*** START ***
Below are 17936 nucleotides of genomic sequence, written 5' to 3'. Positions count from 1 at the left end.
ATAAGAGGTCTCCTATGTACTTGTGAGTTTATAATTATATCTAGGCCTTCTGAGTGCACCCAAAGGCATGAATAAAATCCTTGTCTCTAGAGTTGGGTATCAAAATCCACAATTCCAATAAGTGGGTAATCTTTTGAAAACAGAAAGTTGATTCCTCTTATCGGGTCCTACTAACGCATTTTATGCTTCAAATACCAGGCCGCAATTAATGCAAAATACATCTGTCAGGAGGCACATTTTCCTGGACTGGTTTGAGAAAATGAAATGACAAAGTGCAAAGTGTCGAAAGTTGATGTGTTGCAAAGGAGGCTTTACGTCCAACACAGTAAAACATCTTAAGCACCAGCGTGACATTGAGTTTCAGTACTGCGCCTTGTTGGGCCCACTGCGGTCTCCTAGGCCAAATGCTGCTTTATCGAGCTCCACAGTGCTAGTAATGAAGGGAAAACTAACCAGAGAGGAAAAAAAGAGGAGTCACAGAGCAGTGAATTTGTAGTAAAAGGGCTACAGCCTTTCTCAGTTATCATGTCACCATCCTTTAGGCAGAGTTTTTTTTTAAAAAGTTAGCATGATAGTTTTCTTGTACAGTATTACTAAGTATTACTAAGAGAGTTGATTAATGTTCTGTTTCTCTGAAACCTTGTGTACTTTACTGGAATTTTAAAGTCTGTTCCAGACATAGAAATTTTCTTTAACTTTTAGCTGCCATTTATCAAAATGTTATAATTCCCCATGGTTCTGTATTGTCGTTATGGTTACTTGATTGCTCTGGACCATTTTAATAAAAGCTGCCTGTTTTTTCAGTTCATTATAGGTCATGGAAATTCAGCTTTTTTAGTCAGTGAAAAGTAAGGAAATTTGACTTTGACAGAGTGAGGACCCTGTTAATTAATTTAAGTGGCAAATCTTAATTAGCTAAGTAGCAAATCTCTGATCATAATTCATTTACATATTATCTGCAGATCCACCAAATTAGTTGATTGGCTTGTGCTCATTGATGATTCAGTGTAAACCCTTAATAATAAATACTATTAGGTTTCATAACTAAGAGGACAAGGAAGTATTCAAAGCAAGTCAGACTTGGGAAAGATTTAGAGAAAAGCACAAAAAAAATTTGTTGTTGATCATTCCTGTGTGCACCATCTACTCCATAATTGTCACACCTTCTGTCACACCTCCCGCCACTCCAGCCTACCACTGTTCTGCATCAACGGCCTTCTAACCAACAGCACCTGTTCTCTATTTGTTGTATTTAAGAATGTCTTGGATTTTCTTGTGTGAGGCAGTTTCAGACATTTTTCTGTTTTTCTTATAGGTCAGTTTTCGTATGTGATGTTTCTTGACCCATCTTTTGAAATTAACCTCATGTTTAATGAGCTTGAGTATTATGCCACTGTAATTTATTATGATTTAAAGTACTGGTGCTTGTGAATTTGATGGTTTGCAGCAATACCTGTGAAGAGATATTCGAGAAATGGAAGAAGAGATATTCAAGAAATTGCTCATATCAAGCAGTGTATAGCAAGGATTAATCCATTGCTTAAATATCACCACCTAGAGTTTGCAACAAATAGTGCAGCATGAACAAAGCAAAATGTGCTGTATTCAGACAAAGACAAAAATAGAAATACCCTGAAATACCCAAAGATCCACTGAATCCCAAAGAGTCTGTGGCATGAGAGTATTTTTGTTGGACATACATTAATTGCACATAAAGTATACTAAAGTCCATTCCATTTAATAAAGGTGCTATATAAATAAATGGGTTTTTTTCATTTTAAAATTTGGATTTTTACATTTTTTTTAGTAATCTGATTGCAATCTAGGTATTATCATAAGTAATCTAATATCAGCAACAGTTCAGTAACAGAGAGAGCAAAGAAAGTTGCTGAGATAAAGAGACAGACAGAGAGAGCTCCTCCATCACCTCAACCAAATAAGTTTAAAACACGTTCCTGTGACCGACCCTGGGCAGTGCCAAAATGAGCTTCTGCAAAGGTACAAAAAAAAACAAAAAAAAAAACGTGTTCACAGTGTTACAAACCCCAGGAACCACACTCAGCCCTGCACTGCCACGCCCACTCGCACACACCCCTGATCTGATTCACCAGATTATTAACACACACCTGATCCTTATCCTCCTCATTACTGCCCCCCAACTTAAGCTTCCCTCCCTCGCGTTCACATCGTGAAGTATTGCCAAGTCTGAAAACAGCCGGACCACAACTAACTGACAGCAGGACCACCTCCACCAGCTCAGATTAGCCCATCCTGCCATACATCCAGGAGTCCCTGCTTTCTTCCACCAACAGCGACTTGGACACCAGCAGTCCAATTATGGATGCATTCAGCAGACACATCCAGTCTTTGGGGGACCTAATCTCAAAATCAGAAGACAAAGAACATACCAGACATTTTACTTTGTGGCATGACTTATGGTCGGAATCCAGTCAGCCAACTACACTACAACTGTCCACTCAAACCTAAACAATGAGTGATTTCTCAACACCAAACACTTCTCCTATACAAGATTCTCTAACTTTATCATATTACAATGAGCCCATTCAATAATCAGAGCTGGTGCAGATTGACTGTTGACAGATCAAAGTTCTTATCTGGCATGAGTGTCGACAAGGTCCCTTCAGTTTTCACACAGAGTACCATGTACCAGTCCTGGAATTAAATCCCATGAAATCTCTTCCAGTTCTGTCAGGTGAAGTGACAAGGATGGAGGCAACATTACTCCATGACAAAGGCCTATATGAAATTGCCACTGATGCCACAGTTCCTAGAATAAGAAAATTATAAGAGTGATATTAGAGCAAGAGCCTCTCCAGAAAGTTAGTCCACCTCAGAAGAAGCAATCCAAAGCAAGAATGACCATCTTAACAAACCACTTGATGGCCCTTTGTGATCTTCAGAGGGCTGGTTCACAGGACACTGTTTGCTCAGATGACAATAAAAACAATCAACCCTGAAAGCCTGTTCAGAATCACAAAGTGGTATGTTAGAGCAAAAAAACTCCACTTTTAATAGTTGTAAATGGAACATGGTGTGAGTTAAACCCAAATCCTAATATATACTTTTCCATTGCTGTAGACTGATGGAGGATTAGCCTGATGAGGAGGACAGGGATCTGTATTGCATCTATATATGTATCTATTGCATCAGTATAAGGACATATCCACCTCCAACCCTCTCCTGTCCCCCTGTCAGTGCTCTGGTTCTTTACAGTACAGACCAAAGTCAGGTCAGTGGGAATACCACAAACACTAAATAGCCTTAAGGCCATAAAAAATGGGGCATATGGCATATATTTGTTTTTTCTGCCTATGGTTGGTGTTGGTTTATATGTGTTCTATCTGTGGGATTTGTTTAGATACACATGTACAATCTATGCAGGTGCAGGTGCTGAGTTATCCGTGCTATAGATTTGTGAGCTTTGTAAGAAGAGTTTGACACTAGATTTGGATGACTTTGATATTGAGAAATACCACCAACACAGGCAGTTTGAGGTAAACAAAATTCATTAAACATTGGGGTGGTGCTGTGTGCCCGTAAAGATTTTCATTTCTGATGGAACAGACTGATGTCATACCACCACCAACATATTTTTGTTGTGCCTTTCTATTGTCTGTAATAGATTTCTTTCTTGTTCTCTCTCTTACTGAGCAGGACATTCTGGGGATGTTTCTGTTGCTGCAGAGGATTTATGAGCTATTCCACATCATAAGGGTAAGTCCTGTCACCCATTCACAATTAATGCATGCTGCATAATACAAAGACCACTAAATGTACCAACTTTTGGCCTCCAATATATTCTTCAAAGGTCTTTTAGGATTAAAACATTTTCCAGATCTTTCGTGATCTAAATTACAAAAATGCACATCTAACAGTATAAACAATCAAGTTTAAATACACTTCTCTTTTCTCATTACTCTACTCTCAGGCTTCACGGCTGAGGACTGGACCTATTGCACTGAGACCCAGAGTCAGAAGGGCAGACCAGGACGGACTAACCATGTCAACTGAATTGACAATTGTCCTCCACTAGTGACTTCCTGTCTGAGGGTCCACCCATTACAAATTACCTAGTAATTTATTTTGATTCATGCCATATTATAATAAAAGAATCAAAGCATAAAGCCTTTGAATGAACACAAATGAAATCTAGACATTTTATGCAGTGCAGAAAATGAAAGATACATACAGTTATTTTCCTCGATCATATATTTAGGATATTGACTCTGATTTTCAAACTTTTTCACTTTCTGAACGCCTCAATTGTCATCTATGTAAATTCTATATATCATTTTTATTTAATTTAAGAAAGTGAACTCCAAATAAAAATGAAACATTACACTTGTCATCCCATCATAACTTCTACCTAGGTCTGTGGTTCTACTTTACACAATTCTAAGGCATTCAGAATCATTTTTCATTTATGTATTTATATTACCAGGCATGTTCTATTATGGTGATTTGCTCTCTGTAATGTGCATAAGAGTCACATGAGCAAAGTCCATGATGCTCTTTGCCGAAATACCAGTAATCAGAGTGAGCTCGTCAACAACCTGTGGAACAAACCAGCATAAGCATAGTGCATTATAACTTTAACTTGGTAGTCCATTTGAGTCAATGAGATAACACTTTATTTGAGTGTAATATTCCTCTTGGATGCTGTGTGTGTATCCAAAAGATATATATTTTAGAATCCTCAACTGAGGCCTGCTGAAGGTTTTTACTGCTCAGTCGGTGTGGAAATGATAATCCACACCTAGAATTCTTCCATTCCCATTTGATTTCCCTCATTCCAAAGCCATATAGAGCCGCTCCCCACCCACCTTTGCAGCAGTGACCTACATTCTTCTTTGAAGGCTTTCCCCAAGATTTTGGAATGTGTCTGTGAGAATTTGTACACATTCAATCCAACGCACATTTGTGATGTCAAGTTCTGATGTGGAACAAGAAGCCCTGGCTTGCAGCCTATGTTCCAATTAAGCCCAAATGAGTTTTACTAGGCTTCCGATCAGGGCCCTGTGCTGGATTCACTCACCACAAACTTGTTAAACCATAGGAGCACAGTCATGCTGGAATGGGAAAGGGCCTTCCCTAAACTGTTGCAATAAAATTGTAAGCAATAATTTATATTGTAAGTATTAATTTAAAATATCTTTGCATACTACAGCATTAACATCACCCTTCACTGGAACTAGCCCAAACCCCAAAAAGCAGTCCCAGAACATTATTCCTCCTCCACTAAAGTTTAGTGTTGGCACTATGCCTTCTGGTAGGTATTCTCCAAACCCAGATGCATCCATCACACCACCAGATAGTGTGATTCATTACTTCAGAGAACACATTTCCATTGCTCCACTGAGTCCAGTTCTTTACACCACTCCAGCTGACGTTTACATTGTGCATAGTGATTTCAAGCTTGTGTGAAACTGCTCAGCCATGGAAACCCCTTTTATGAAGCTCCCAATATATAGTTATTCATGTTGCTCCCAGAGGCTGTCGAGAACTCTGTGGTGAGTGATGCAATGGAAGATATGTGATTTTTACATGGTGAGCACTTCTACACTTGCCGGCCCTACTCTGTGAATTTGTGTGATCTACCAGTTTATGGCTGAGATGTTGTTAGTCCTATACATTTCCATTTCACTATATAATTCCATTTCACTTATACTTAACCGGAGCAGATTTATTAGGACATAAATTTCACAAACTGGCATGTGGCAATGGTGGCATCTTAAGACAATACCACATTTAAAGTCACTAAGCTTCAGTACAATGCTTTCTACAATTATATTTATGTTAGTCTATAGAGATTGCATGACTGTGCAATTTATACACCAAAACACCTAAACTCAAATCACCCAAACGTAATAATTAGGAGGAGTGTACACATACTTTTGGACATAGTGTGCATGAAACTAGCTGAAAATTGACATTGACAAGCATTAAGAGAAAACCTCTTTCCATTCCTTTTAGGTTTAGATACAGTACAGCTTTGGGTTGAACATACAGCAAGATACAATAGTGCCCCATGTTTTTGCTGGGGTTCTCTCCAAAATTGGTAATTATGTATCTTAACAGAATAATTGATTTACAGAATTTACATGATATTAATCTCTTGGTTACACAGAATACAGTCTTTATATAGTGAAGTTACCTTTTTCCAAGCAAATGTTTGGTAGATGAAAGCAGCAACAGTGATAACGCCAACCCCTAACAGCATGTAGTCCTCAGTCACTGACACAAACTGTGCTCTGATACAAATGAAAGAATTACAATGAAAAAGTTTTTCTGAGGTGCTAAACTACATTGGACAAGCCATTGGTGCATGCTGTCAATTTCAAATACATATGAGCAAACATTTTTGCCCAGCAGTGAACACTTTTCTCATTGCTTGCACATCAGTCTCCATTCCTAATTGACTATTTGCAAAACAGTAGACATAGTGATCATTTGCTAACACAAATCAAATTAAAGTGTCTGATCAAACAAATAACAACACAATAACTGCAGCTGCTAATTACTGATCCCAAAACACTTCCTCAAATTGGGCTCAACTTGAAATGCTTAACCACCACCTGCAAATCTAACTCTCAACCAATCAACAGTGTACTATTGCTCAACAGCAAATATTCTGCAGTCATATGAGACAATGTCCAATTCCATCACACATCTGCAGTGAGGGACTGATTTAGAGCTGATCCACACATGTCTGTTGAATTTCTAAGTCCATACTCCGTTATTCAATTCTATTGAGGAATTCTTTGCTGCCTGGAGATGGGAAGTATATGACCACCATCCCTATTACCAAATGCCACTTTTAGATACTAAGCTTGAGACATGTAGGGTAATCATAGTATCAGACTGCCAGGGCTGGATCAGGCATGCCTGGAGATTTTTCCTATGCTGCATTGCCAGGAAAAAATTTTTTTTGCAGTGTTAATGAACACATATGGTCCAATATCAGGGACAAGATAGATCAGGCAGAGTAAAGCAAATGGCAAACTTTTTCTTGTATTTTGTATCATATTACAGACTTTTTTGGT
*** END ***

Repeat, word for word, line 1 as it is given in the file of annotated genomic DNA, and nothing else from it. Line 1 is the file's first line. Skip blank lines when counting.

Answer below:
Below are 17936 nucleotides of genomic sequence, written 5' to 3'. Positions count from 1 at the left end.